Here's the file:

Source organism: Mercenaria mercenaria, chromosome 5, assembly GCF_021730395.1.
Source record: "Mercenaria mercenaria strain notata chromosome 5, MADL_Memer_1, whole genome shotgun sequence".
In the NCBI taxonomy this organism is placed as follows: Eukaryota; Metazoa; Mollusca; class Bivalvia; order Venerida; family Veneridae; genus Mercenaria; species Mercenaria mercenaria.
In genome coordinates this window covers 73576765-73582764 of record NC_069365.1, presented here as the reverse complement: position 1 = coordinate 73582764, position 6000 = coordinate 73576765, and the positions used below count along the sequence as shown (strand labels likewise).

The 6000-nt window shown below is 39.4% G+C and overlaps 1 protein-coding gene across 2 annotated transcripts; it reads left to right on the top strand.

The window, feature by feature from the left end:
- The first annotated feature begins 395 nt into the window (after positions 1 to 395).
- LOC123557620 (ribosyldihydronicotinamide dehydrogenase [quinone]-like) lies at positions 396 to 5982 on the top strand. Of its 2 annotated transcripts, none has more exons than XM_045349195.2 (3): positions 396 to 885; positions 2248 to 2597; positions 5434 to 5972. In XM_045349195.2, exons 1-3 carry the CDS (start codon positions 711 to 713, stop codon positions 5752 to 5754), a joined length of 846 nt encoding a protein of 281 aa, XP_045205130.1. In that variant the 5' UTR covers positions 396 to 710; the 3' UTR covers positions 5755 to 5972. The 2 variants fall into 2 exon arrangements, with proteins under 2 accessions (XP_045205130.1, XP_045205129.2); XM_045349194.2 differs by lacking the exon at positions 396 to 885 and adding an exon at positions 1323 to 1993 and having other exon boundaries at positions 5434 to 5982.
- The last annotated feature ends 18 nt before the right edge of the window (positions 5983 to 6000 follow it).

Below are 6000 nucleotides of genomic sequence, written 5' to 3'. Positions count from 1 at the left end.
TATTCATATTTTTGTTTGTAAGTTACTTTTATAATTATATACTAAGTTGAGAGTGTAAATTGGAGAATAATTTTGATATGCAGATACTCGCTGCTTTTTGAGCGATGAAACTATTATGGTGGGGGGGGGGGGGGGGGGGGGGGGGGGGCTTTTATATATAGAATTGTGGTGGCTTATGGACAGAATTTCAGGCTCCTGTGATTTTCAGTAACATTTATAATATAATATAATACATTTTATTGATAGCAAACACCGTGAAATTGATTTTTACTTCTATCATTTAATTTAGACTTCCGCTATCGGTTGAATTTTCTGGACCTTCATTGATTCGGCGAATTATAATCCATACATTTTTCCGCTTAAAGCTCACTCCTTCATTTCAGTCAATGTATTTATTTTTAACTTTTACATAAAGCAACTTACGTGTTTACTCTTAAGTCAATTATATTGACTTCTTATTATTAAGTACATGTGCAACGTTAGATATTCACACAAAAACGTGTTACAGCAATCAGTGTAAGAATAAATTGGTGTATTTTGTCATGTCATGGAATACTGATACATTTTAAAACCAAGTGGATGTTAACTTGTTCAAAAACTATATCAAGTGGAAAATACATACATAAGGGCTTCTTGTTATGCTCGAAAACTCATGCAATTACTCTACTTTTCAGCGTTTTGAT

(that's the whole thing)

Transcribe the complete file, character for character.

Source organism: Mercenaria mercenaria, chromosome 5, assembly GCF_021730395.1.
Source record: "Mercenaria mercenaria strain notata chromosome 5, MADL_Memer_1, whole genome shotgun sequence".
In the NCBI taxonomy this organism is placed as follows: Eukaryota; Metazoa; Mollusca; class Bivalvia; order Venerida; family Veneridae; genus Mercenaria; species Mercenaria mercenaria.
In genome coordinates this window covers 73576765-73582764 of record NC_069365.1, presented here as the reverse complement: position 1 = coordinate 73582764, position 6000 = coordinate 73576765, and the positions used below count along the sequence as shown (strand labels likewise).

The 6000-nt window shown below is 39.4% G+C and overlaps 1 protein-coding gene across 2 annotated transcripts; it reads left to right on the top strand.

The window, feature by feature from the left end:
- The first annotated feature begins 395 nt into the window (after positions 1 to 395).
- LOC123557620 (ribosyldihydronicotinamide dehydrogenase [quinone]-like) lies at positions 396 to 5982 on the top strand. Of its 2 annotated transcripts, none has more exons than XM_045349195.2 (3): positions 396 to 885; positions 2248 to 2597; positions 5434 to 5972. In XM_045349195.2, exons 1-3 carry the CDS (start codon positions 711 to 713, stop codon positions 5752 to 5754), a joined length of 846 nt encoding a protein of 281 aa, XP_045205130.1. In that variant the 5' UTR covers positions 396 to 710; the 3' UTR covers positions 5755 to 5972. The 2 variants fall into 2 exon arrangements, with proteins under 2 accessions (XP_045205130.1, XP_045205129.2); XM_045349194.2 differs by lacking the exon at positions 396 to 885 and adding an exon at positions 1323 to 1993 and having other exon boundaries at positions 5434 to 5982.
- The last annotated feature ends 18 nt before the right edge of the window (positions 5983 to 6000 follow it).

Below are 6000 nucleotides of genomic sequence, written 5' to 3'. Positions count from 1 at the left end.
TATTCATATTTTTGTTTGTAAGTTACTTTTATAATTATATACTAAGTTGAGAGTGTAAATTGGAGAATAATTTTGATATGCAGATACTCGCTGCTTTTTGAGCGATGAAACTATTATGGTGGGGGGGGGGGGGGGGGGGGGGGGGGGGCTTTTATATATAGAATTGTGGTGGCTTATGGACAGAATTTCAGGCTCCTGTGATTTTCAGTAACATTTATAATATAATATAATACATTTTATTGATAGCAAACACCGTGAAATTGATTTTTACTTCTATCATTTAATTTAGACTTCCGCTATCGGTTGAATTTTCTGGACCTTCATTGATTCGGCGAATTATAATCCATACATTTTTCCGCTTAAAGCTCACTCCTTCATTTCAGTCAATGTATTTATTTTTAACTTTTACATAAAGCAACTTACGTGTTTACTCTTAAGTCAATTATATTGACTTCTTATTATTAAGTACATGTGCAACGTTAGATATTCACACAAAAACGTGTTACAGCAATCAGTGTAAGAATAAATTGGTGTATTTTGTCATGTCATGGAATACTGATACATTTTAAAACCAAGTGGATGTTAACTTGTTCAAAAACTATATCAAGTGGAAAATACATACATAAGGGCTTCTTGTTATGCTCGAAAACTCATGCAATTACTCTACTTTTCAGCGTTTTGAT